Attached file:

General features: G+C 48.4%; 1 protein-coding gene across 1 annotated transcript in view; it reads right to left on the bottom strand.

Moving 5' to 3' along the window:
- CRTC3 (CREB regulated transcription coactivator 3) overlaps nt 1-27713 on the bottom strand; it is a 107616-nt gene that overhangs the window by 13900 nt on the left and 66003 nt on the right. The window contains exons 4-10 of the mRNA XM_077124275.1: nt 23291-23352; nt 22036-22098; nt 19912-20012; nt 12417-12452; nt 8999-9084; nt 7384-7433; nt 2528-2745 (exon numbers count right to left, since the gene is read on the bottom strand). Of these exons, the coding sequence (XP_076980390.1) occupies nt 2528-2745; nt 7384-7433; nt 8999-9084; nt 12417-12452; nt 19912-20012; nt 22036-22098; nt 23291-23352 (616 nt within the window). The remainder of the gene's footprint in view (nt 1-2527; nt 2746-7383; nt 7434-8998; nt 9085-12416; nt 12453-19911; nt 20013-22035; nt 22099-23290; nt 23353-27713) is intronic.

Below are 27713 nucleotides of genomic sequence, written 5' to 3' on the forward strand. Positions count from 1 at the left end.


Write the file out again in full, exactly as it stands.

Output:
General features: G+C 48.4%; 1 protein-coding gene across 1 annotated transcript in view; it reads right to left on the bottom strand.

Moving 5' to 3' along the window:
- CRTC3 (CREB regulated transcription coactivator 3) overlaps nt 1-27713 on the bottom strand; it is a 107616-nt gene that overhangs the window by 13900 nt on the left and 66003 nt on the right. The window contains exons 4-10 of the mRNA XM_077124275.1: nt 23291-23352; nt 22036-22098; nt 19912-20012; nt 12417-12452; nt 8999-9084; nt 7384-7433; nt 2528-2745 (exon numbers count right to left, since the gene is read on the bottom strand). Of these exons, the coding sequence (XP_076980390.1) occupies nt 2528-2745; nt 7384-7433; nt 8999-9084; nt 12417-12452; nt 19912-20012; nt 22036-22098; nt 23291-23352 (616 nt within the window). The remainder of the gene's footprint in view (nt 1-2527; nt 2746-7383; nt 7434-8998; nt 9085-12416; nt 12453-19911; nt 20013-22035; nt 22099-23290; nt 23353-27713) is intronic.

Below are 27713 nucleotides of genomic sequence, written 5' to 3' on the forward strand. Positions count from 1 at the left end.